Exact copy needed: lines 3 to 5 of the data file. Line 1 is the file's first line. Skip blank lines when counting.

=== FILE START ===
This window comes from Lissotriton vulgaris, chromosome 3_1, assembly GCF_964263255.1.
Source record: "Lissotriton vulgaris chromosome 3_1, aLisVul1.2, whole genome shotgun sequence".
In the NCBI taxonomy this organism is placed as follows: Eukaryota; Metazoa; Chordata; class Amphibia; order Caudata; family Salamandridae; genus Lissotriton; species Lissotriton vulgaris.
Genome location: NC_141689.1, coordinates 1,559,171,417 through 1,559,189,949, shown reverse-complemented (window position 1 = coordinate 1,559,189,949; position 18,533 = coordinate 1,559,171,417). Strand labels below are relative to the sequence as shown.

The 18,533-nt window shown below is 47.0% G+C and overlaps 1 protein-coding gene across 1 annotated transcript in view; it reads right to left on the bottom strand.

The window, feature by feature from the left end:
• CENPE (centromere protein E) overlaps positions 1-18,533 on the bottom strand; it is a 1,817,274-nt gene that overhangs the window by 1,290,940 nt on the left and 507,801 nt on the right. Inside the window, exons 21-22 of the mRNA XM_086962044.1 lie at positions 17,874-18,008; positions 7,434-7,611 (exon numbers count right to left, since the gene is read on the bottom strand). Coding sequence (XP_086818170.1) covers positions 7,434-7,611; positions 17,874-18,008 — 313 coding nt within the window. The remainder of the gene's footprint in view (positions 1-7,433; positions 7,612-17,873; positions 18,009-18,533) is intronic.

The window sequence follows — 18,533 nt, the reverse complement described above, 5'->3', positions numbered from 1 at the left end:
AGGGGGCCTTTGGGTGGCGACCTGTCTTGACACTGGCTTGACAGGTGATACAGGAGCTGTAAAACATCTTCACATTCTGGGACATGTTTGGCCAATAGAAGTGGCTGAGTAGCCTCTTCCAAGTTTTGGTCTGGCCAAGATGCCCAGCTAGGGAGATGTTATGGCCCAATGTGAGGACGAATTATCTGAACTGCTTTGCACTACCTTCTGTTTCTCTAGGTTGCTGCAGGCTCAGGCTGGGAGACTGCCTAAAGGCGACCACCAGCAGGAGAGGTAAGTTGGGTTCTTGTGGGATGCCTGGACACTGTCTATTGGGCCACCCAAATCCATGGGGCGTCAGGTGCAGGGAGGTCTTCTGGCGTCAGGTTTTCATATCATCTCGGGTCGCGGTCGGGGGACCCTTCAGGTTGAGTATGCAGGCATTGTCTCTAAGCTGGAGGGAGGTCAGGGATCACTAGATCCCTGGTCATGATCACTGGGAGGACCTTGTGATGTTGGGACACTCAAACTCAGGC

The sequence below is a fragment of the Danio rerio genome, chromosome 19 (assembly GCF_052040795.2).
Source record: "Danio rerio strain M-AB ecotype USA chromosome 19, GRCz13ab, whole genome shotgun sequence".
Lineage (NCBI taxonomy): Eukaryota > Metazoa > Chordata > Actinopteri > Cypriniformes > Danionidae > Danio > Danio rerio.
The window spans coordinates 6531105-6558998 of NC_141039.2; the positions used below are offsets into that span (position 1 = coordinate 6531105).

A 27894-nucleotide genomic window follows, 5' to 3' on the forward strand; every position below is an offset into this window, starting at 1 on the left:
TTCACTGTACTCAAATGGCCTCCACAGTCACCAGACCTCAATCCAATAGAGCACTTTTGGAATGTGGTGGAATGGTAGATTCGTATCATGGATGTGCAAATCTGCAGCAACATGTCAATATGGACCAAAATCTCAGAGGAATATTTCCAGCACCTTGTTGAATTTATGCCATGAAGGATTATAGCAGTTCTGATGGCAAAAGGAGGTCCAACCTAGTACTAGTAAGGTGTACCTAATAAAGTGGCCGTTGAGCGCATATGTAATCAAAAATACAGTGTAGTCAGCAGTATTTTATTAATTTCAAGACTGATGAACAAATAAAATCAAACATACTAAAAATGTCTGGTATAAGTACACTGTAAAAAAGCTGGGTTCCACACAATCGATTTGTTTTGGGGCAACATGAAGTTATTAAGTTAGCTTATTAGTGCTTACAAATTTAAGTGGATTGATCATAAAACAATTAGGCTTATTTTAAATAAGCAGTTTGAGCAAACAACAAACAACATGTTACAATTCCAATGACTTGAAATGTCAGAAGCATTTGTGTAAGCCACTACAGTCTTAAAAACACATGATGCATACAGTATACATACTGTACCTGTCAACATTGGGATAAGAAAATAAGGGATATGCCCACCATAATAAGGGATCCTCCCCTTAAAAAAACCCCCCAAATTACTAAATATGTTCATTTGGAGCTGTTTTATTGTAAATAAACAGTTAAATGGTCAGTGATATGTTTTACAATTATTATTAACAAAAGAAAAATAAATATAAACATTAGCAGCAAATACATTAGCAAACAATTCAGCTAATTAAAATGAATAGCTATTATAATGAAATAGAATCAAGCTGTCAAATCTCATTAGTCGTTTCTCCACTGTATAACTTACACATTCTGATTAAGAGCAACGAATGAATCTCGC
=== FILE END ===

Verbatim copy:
In the NCBI taxonomy this organism is placed as follows: Eukaryota; Metazoa; Chordata; class Amphibia; order Caudata; family Salamandridae; genus Lissotriton; species Lissotriton vulgaris.
Genome location: NC_141689.1, coordinates 1,559,171,417 through 1,559,189,949, shown reverse-complemented (window position 1 = coordinate 1,559,189,949; position 18,533 = coordinate 1,559,171,417). Strand labels below are relative to the sequence as shown.

The 18,533-nt window shown below is 47.0% G+C and overlaps 1 protein-coding gene across 1 annotated transcript in view; it reads right to left on the bottom strand.